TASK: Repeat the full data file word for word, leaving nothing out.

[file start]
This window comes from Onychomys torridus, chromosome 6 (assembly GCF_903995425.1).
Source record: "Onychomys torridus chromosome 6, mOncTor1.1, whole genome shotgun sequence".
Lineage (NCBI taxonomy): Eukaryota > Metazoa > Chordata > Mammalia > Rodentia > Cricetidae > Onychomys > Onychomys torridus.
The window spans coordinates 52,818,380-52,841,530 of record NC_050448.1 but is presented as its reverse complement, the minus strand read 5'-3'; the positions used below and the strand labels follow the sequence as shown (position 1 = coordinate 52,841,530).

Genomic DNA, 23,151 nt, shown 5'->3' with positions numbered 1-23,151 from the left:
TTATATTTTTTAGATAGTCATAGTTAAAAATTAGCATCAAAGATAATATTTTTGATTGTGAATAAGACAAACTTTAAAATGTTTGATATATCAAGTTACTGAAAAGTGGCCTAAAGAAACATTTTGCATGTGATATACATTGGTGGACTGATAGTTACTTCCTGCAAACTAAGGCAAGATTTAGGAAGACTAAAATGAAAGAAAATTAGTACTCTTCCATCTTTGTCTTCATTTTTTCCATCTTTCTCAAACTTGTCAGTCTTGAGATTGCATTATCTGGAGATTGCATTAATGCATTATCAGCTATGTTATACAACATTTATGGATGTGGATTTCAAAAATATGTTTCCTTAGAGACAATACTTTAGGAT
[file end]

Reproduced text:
This window comes from Onychomys torridus, chromosome 6 (assembly GCF_903995425.1).
Source record: "Onychomys torridus chromosome 6, mOncTor1.1, whole genome shotgun sequence".
Lineage (NCBI taxonomy): Eukaryota > Metazoa > Chordata > Mammalia > Rodentia > Cricetidae > Onychomys > Onychomys torridus.
The window spans coordinates 52,818,380-52,841,530 of record NC_050448.1 but is presented as its reverse complement, the minus strand read 5'-3'; the positions used below and the strand labels follow the sequence as shown (position 1 = coordinate 52,841,530).

Genomic DNA, 23,151 nt, shown 5'->3' with positions numbered 1-23,151 from the left:
TTATATTTTTTAGATAGTCATAGTTAAAAATTAGCATCAAAGATAATATTTTTGATTGTGAATAAGACAAACTTTAAAATGTTTGATATATCAAGTTACTGAAAAGTGGCCTAAAGAAACATTTTGCATGTGATATACATTGGTGGACTGATAGTTACTTCCTGCAAACTAAGGCAAGATTTAGGAAGACTAAAATGAAAGAAAATTAGTACTCTTCCATCTTTGTCTTCATTTTTTCCATCTTTCTCAAACTTGTCAGTCTTGAGATTGCATTATCTGGAGATTGCATTAATGCATTATCAGCTATGTTATACAACATTTATGGATGTGGATTTCAAAAATATGTTTCCTTAGAGACAATACTTTAGGAT